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Cybereason vs. NetWalker Ransomware

The NetWalker ransomware has been one of the most notorious ransomware families over the course of the past year, targeting organizations in the US and Europe including several healthcare organizations, despite several known threat actors publicly claiming to abstain from targeting such organizations due to COVID-19.

Key Findings

Worldwide Threat: NetWalker was employed in attacks across a variety of industries around the world, which caused great damage to many organizations.
Encrypting Mapped Drives: NetWalker encrypts shared network drives of adjacent machines on the network.
Double Extortion Operations: The threat actor behind NetWalker threatens to publicly reveal stolen data if payments are not made.
High Severity: The Cybereason Nocturnus Team assesses the threat level as HIGH given the destructive potential of the attacks.
Detected and Prevented: The Cybereason Defense Platform fully detects and prevents the NetWalker ransomware. 

 

 

 

Cybereason Blocks NetWalker Ransomware

NetWalker ransomware first surfaced in August of 2019 (first dubbed Mailto). The group behind NetWalker operates a Ransomware-as-a-Service (RaaS) business model, which means they provide their infrastructure, tools and support in exchange for affiliate payment.

NetWalker operators have adopted the recent popular trend among ransomware purveyors:double extortion. In addition to demanding a ransom for the encrypted files, the group behind NetWalker steals sensitive data and files from its victims. The group extorts the victims by threatening to leak the stolen data unless ransom is paid. This technique renders the practice of data backups all but moot in combating the impact from ransomware attacks. Other known ransomware groups that leverage the double extortion paradigm are Maze, REvil, and DoppelPaymer.

The group behind NetWalker also maintains a blog on the Darknet where the group publishes information about its new victims alongside a countdown to the deadline for the ransom to be paid. If the time limit has expired and no ransom has been paid, the stolen data is published to this blog:

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Netwalker Blog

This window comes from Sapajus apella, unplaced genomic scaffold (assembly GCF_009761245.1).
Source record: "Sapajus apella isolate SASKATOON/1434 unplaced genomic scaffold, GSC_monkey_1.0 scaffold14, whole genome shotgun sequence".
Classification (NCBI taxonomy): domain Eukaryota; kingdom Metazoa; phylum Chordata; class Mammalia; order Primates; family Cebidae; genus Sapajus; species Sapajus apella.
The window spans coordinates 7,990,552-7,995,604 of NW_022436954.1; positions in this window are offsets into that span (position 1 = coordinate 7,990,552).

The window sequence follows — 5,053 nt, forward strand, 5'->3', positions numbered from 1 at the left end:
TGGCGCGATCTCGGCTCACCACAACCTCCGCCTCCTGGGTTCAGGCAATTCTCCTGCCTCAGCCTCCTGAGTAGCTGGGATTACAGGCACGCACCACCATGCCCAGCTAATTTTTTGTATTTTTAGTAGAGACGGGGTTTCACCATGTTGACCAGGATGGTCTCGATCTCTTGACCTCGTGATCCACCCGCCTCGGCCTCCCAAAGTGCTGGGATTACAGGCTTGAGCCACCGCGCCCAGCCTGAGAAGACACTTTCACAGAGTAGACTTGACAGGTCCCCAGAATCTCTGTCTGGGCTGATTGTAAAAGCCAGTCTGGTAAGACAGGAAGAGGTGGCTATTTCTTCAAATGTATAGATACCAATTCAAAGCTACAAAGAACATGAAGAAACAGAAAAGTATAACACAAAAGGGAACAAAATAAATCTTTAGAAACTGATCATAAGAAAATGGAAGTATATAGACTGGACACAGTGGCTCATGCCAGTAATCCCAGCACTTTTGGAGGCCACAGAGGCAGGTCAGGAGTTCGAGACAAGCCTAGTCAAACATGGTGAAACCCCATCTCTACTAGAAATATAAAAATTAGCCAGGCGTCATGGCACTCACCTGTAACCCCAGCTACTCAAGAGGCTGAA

The targets of NetWalker belong to various sectors, among them educational facilities, local government, healthcare providers, and private companies. In June of 2020, three US universities were  targeted with the ransomware: the University of California San Francisco, Michigan State University, and Columbia College of Chicago. 

Different government facilities were victims of NetWalker in Austria and Argentina in the past year as well. The attackers behind NetWalker do not pass on healthcare facilities as well - it has been reported that NetWalker has attacked Wilmington Surgical Associates and 13GB of data was stolen. Other healthcare facilities have been targeted as well, among them Crozer-Keystone Health System.

Other companies that fell victim include NameSouth, a US-based auto parts distributor, K-Electric, an electricity provider in Pakistan, and Toll Group Deliveries, an Australian transportation and logistics company.

Infection

The NetWalker ransomware has operators have been observed to using several different methods to infect an organization, these including the abuse of COVID-19 topics for phishing mails, weak credentials for Remote Desktop Protocol (RDP), exposed web applications and unpatched VPNs. According to a Federal Bureau of Investigation (FBI) Flash Alert, “two of the most common vulnerabilities exploited by actors using NetWalker are Pulse Secure VPN (CVE-2019-11510) and Telerik UI (CVE-2019-18935).”

For example, Cybereason observed an attack that started with a VBS file was attached to a phishing email with a COVID-19 lure content:

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CORONAVIRUS_COVID-19.vbs script

Upon execution, the script will drop the ransomware to “%temp%” and execute NetWalker: